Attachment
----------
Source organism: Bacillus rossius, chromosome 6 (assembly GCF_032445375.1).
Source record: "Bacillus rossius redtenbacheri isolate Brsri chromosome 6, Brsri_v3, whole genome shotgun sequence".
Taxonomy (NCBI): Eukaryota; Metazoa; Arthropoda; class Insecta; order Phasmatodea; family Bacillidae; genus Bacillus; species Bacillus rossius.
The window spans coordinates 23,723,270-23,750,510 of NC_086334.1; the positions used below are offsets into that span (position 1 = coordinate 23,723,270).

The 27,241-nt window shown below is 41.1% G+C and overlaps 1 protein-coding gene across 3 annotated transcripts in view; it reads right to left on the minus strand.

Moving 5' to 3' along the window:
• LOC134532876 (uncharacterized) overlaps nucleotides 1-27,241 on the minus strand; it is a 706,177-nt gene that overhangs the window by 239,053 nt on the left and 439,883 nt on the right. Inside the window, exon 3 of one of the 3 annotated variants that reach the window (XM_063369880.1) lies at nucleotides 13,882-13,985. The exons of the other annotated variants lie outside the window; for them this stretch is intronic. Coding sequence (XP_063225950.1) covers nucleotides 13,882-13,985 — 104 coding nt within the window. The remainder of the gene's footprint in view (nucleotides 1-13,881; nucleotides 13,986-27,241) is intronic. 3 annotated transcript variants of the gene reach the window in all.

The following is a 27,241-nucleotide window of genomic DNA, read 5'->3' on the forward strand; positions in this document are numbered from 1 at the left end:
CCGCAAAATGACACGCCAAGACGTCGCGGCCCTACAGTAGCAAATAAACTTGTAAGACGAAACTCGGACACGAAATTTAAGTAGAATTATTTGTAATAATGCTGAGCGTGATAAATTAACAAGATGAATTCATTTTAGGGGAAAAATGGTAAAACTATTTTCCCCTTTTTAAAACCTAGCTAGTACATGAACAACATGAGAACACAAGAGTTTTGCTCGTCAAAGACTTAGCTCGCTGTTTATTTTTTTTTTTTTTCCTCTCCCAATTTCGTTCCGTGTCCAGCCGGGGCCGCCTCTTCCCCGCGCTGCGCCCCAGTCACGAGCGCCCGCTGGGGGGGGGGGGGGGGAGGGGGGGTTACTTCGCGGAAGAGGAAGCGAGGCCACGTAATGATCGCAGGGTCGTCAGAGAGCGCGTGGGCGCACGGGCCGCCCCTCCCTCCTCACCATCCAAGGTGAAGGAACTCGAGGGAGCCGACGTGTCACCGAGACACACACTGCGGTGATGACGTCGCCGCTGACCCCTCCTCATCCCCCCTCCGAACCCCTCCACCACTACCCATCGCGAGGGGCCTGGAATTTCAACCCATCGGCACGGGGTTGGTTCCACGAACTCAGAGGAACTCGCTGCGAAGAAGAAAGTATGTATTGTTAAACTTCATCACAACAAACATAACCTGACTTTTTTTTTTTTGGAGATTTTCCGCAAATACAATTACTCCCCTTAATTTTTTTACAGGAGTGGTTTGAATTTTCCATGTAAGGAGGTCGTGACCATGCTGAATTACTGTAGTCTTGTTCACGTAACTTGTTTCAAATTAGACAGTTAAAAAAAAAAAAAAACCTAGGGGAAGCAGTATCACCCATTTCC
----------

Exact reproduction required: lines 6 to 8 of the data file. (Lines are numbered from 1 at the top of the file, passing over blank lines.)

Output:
Moving 5' to 3' along the window:
• LOC134532876 (uncharacterized) overlaps nucleotides 1-27,241 on the minus strand; it is a 706,177-nt gene that overhangs the window by 239,053 nt on the left and 439,883 nt on the right. Inside the window, exon 3 of one of the 3 annotated variants that reach the window (XM_063369880.1) lies at nucleotides 13,882-13,985. The exons of the other annotated variants lie outside the window; for them this stretch is intronic. Coding sequence (XP_063225950.1) covers nucleotides 13,882-13,985 — 104 coding nt within the window. The remainder of the gene's footprint in view (nucleotides 1-13,881; nucleotides 13,986-27,241) is intronic. 3 annotated transcript variants of the gene reach the window in all.

The following is a 27,241-nucleotide window of genomic DNA, read 5'->3' on the forward strand; positions in this document are numbered from 1 at the left end: